Handle with Care
What are you doing to nourish your own walk with God? It's an essential part of being a children's worker, but one that's easy to neglect ...
It was Saturday, 14th December, and this was my plan for the day:
- Spend time with God
- Join church makeover morning (early spring-cleaning)
- Finalise preparation for tomorrow’s nativity service talk
- Visit a mum about to return to work after maternity leave
- Weekly food shop
At 9am I had the following conversation with myself:
‘Ro, there’s just enough time to do the food shopping before the makeover.’
‘But I want to start the day spending time with God. All week I’ve been telling the Christmas story in schools and at church. It’s been fantastic but I’m weary. I need some spiritual re-energising.’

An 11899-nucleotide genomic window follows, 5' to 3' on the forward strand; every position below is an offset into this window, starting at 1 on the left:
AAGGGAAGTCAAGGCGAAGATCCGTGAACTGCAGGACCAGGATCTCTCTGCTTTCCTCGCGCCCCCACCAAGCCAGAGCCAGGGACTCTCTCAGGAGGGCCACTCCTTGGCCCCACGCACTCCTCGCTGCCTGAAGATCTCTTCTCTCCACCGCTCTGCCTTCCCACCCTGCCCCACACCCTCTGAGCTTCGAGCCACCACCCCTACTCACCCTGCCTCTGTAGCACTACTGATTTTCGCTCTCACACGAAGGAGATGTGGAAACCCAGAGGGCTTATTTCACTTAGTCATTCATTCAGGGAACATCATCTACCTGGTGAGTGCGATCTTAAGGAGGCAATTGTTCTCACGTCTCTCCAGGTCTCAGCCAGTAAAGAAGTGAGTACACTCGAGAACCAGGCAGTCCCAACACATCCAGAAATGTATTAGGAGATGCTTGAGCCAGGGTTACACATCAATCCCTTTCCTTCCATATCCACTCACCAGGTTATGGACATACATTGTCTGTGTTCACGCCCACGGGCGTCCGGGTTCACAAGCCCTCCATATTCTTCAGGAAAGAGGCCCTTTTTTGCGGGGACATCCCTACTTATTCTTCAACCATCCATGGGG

‘But it’s close to Christmas. If you shop later in the day, the supermarket car park will be full.’
‘But once I get absorbed by everything I’ve got to do today, reflective talking with God will get sidelined. That’s happened far too often recently.’
‘How about fitting in the nativity service prep before the makeover? That counts as “talking with God”.’
‘All week you’ve haven’t known how to bring the nativity talk to an end in a way that’ll connect with children and adults. If you finish your preparation for that, it won’t bother you for the rest of the day.’
I really appreciated John Westerhoff’s article ‘How to make Christians’ in issue nine of Childrenswork magazine. Most interesting was this sentence: ‘Parents and teachers need not worry about how their children and students turn out, but they do need to worry about how they